"Does this go to the beach?" said Alan, dropping his fare into the till.
"Yes," sighed the driver.
"Does this bus go to the beach?" said Judy.
"Does it go to Hong Kong?" said Pam.
"It goes to the beach."
"Hey, it goes to the beach!"
Even Sharon joined in. "Does it really go to the beach?" she said, but nobody seemed to hear her.
She could only find an outside seat this time, next to Judy. The bus rolled. Judy lit up another cigarette.
"Please," said Sharon. "It bothers me. Please don't smoke."
Judy said nothing.
"You're not supposed to smoke on the bus. There's a sign."
"I can't read," said Judy.
"Well, it says don't smoke."
"No, it doesn't," said Alan from the other side of the bus. "It says NO SMOKING."
"Please don't smoke," said Ed. "I'm dying." He blew mock smoke at Sharon.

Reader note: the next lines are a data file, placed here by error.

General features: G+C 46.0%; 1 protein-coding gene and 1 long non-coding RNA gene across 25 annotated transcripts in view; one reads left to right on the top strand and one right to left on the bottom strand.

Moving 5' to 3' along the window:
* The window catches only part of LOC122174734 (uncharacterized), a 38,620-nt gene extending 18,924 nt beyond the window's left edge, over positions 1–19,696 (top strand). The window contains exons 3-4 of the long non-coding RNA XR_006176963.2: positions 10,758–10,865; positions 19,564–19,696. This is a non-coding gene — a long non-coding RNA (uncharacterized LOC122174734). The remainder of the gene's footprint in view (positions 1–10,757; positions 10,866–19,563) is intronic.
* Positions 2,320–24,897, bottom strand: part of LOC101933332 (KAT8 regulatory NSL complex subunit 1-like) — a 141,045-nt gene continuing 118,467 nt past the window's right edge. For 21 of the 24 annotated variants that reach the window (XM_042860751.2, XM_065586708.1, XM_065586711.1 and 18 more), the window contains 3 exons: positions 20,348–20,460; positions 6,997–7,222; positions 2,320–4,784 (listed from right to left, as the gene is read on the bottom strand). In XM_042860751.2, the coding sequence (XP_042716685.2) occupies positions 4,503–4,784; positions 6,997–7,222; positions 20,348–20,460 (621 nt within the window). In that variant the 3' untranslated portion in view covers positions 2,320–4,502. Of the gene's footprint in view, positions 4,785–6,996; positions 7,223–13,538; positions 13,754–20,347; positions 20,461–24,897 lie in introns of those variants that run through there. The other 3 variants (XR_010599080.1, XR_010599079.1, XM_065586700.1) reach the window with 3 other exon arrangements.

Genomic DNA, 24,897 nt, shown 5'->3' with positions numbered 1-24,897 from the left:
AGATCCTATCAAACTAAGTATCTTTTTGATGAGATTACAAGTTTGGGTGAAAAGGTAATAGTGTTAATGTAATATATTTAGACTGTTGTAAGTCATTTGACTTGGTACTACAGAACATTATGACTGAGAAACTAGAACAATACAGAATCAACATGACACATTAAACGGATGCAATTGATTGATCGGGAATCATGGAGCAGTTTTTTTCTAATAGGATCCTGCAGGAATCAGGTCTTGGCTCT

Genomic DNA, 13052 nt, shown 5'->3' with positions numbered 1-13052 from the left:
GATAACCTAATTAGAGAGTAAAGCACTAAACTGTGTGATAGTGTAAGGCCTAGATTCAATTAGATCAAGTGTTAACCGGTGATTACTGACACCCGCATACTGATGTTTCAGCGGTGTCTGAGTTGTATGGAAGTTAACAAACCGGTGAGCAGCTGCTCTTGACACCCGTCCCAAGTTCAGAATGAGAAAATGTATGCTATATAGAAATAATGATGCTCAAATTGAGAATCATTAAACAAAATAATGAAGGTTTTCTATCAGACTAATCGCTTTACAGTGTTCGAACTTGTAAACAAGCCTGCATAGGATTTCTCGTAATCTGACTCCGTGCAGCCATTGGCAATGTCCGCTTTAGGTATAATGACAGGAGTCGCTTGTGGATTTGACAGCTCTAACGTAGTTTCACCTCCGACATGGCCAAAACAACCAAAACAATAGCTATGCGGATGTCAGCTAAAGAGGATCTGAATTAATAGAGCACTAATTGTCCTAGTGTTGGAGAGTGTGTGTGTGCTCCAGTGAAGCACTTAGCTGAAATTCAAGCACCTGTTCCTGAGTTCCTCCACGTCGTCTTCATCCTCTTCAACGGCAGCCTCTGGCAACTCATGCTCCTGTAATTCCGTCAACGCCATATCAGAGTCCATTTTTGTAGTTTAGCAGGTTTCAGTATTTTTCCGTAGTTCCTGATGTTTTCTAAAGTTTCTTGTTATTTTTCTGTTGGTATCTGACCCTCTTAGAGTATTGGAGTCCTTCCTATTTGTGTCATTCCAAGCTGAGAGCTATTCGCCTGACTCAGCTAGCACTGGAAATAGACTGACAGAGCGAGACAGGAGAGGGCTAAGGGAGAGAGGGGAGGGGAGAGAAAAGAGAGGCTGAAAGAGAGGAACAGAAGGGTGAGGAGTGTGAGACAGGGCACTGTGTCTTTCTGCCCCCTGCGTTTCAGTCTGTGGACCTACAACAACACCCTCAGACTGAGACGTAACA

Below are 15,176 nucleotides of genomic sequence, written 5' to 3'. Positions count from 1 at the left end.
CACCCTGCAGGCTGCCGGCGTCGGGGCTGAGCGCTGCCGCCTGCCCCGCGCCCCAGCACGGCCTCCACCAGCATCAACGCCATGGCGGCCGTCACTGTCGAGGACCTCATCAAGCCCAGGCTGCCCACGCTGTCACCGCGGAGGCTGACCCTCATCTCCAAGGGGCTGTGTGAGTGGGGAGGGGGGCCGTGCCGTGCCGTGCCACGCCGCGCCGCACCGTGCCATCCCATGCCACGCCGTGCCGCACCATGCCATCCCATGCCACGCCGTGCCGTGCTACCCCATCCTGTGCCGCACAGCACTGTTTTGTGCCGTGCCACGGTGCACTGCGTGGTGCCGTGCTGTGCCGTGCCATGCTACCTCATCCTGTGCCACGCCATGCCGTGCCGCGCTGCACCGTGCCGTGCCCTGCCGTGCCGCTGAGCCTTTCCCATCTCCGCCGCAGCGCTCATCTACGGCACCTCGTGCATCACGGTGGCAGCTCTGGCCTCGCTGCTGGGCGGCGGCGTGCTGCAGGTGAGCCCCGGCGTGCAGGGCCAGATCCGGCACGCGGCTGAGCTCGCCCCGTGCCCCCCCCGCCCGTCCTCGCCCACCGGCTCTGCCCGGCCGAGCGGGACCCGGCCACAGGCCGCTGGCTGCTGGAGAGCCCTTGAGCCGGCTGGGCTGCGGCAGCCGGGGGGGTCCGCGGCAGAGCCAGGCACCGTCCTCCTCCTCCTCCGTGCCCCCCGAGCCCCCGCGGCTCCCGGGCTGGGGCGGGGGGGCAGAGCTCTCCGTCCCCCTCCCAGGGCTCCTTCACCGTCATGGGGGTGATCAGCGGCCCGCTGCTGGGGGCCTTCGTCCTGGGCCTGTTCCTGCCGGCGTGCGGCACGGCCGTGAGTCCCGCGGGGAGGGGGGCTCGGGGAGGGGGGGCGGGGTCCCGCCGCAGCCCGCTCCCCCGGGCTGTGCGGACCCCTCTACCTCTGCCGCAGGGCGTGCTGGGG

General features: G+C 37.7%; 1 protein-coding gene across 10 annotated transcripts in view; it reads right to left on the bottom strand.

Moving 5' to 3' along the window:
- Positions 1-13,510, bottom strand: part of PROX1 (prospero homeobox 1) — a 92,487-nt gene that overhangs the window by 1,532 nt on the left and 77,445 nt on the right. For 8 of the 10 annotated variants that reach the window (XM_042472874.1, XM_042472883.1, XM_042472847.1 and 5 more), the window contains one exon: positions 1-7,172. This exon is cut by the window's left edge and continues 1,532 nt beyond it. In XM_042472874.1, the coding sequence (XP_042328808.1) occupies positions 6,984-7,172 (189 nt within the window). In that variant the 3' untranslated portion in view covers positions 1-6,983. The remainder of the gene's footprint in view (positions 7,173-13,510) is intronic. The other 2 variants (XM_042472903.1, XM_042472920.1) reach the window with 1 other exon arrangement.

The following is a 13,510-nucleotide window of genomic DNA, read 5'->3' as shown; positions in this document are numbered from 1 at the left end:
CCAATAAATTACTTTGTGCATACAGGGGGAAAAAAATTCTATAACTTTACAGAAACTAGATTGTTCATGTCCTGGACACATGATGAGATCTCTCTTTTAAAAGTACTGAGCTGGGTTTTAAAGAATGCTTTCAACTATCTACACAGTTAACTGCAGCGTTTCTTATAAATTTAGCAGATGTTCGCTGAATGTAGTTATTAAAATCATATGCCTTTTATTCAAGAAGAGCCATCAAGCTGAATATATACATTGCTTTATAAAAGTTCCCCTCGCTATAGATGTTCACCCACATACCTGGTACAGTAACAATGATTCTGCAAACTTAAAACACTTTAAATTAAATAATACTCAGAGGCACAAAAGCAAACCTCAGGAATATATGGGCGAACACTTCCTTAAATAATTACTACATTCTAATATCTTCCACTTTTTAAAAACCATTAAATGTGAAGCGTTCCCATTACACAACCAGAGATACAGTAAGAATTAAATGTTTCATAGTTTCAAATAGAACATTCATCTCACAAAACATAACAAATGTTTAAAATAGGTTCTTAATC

Sharon looked around for another seat. The bus was full.
"I have nowhere to go," she said. "Please, I'm allergic. And you really shouldn't smoke, anyway."
"I don't care," said Judy.
"She's immune to cancer," said Alan.
"You really smell bad when you smoke," said Sharon. "That's something to think about."
"Think about this," said Pam. "Your hair is all greasy like you never wash it."
"That's not the point," said Sharon.
"I'd rather smell bad than look ugly," said Judy.
Sharon began to cry.
"Aw, you hurt the little girl's feelings," said Alan.
"Crybaby," said Pam.
Judy blew a puff at Sharon.
"You're making me sick," cried Sharon.
"You are sick."
"Ugly bitch."
"Greasy hair."
"Oink, oink," said Ed. "Hey, I smoke a pack a day. I guess I smell awful!"
"Skunk!"
They all laughed.

Sharon got off at the next stop. The sea smell was already in the air although the beach was a few blocks away. She'd walk from here. Let those kids go their own way.
"Goodbye, pig" they cried as she got out. "Hope you get cancer."
A back window was forced open and an empty cigarette box was hurled at Sharon as the bus began to move.